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Changes in the factor exposures of hedge funds


Finance, Finance

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Authors / Editors

Brealey R A;Kaplanis E C


Publication Year



Recent years have seen considerable interest in the activities of hedge funds, commodity trading advisors (CTAs), and the proprietary trading desks of commercial and investment banks. Part of this interest represents a need to understand the investment policies and performance of an important sector of the asset management industry, but the activities of hedge funds have also raised issues of public policy. For example, the decision by George Soros's Quantum Fund to sell sterling short in the fall of 1992 is widely believed to have brought significant pressure on the currency and to have hastened its departure from the ERM. In 1997 hedge funds again attracted adverse publicity when the prime minister of Malaysia protested that sales by hedge funds of Asian currencies were responsible for the depreciation of the ringitt. Some critics of hedge fund activity argue that not only may the funds deal in thin markets in substantial volume, but they are also guilty of herding, or even of collusion and manipulation. Other concerns about the activities of hedge funds were prompted by the near-failure of LTCM in the fall of 1998. Many of these worries centered on the degree of leverage employed by hedge funds. For example, the President's Working Party report on hedge funds concluded "The central public policy issue raised by the LTCM episode is how to constrain excessive leverage more effectively. As events in the summer and fall of 1998 demonstrated, the amount of leverage in the financial system combined with aggressive risk taking can greatly magnify the negative effects of any event or series of events. By increasing the chance that problems at one financial institution could be transmitted to other institutions, leverage can increase the likelihood of a general breakdown in the functioning of financial markets." The potentially disruptive effect of leverage on markets may be accentuated by the feedback trading that may result from the need to liquidate positions to meet the need for additional margin or collateral. One response to these concerns has been to argue for greater transparency for hedge fund exposures. For example, at the IMF/World Bank meetings in September 2000 the G24 group of emerging market countries complained: "Standards in the area of transparency are being pressed upon developing countries without a commensurate application of corresponding obligations for disclosure by financial institutions, including currently unregulated highly-leveraged institutions." However, not only may it be difficult to obtain agreement to increase disclosure, but the multiplicity of factors to which hedge funds are potentially exposed makes it difficult to specify what information would be useful or how it could be produced in a digestible and timely form. The concerns about the activities of hedge funds have not been universally accepted. For example, there is some evidence that hedge funds did not in fact take large short positions in Asian currencies ahead of the devaluations (with the possible exception of the Thai baht) and did not make profits from these devaluations. Other apologists draw on Milton Friedman's argument that, rather than being destabilizing, profitable speculation drives prices towards their equilibrium value. On this view the price disturbances that followed the near collapse of LTCM were a consequence of a shortage of speculative capital rather than the reverse. This paper seeks to shed light on the factor exposure of hedge funds by examining the loading of the returns of a sample of hedge funds on a number of explanatory factors. We look both at a fund's average exposure to different factors and we then examine how the exposure varies across time. We look at these changing exposures for individual funds and we examine how far funds make parallel changes in their positions. The paper is organized as follows. Section II reviews the literature and Section III provides a description of our methodology and a discussion of our empirical results. Section IV summarizes and concludes the paper.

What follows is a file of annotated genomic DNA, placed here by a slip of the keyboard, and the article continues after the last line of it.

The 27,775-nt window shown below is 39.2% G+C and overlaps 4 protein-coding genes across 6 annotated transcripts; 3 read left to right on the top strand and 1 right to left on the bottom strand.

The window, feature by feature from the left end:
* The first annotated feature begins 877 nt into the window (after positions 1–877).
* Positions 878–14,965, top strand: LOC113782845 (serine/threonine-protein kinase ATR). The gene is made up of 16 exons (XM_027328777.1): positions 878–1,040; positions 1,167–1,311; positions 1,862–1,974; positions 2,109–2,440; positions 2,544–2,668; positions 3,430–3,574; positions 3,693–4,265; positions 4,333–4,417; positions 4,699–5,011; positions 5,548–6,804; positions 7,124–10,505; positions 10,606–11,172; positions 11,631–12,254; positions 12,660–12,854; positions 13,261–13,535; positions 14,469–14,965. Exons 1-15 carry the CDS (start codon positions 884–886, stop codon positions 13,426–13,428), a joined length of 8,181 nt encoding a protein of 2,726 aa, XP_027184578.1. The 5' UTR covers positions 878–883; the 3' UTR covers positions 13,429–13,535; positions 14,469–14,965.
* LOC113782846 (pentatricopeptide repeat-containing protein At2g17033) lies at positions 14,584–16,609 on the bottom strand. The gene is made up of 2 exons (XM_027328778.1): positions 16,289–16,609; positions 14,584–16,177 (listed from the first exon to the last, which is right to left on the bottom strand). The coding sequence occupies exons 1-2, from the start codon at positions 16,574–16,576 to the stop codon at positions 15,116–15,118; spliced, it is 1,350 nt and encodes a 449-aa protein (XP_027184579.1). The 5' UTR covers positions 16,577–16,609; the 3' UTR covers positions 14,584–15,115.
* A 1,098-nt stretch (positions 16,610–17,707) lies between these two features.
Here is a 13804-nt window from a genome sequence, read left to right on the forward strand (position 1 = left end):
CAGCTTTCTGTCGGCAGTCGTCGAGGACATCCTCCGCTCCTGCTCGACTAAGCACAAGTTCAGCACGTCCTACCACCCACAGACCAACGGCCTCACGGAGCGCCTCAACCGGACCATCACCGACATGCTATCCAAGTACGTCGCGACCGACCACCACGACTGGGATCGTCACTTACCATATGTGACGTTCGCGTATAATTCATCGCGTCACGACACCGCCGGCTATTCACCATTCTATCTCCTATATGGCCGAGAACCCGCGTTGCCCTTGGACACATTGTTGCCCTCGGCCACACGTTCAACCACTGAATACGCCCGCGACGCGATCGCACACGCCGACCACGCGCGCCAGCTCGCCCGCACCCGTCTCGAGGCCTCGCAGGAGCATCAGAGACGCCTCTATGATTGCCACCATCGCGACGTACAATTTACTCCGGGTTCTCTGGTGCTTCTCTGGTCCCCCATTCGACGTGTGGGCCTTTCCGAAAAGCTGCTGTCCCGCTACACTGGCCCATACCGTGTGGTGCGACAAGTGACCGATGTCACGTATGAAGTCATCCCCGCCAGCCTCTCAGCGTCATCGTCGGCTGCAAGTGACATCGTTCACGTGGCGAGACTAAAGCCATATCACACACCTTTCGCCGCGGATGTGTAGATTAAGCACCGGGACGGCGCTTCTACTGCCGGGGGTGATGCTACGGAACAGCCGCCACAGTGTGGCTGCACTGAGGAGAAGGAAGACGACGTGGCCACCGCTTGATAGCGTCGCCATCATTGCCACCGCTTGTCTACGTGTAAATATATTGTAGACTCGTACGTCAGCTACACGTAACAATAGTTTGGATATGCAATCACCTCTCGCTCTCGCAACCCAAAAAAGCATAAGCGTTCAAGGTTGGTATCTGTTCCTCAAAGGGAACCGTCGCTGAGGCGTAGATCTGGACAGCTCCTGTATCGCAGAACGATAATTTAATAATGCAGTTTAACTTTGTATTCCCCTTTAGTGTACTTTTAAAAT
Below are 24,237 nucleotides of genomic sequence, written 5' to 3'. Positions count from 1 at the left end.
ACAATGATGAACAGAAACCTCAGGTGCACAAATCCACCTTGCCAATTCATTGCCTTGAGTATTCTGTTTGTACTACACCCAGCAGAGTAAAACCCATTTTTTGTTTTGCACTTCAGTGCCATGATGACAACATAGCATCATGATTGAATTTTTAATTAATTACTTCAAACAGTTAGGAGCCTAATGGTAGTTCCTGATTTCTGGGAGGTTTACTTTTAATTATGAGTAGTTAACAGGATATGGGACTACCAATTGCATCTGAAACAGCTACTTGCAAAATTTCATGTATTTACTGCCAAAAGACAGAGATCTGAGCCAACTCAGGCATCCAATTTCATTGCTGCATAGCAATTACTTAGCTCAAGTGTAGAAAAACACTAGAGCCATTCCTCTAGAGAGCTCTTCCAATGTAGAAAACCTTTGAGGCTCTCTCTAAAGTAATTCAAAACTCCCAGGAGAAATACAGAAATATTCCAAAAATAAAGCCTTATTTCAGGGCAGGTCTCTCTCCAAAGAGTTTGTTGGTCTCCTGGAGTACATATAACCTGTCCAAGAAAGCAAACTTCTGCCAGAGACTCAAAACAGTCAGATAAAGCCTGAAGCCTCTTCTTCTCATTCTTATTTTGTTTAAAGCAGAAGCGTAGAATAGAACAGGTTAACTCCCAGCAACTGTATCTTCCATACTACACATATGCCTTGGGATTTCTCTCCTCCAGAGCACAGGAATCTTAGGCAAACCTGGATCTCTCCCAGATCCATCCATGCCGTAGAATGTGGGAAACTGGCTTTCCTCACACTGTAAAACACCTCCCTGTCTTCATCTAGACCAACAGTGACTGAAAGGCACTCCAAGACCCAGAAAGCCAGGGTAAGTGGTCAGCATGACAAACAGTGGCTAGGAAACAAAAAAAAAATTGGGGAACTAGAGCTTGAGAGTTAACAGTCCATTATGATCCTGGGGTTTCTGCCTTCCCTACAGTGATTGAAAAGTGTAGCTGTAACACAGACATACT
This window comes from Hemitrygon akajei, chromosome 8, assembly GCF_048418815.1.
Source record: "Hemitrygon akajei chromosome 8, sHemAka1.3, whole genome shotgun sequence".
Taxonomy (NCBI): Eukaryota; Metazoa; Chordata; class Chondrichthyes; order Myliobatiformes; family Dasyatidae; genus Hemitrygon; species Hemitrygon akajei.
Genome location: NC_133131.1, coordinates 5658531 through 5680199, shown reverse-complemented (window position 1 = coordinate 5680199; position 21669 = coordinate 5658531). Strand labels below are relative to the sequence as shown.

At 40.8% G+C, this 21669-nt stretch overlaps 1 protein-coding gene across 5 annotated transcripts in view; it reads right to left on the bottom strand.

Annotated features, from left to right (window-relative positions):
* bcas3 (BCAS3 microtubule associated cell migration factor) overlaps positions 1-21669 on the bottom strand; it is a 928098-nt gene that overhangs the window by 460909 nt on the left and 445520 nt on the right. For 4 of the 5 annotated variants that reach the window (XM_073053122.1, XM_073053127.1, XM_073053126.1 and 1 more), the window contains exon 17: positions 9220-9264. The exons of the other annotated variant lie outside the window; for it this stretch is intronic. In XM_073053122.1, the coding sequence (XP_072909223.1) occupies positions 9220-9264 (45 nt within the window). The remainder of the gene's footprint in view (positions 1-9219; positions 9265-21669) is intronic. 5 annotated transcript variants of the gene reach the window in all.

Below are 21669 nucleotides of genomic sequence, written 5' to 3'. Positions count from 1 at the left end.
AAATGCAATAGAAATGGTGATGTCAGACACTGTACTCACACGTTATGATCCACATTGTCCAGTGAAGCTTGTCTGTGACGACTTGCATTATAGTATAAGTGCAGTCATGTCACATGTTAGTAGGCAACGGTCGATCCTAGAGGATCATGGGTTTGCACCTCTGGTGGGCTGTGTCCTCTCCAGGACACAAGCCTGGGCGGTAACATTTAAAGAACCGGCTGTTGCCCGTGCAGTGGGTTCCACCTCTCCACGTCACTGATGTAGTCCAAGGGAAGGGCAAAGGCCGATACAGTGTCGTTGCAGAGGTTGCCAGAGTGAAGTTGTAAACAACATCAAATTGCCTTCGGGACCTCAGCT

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Institute of Finance and Accounting

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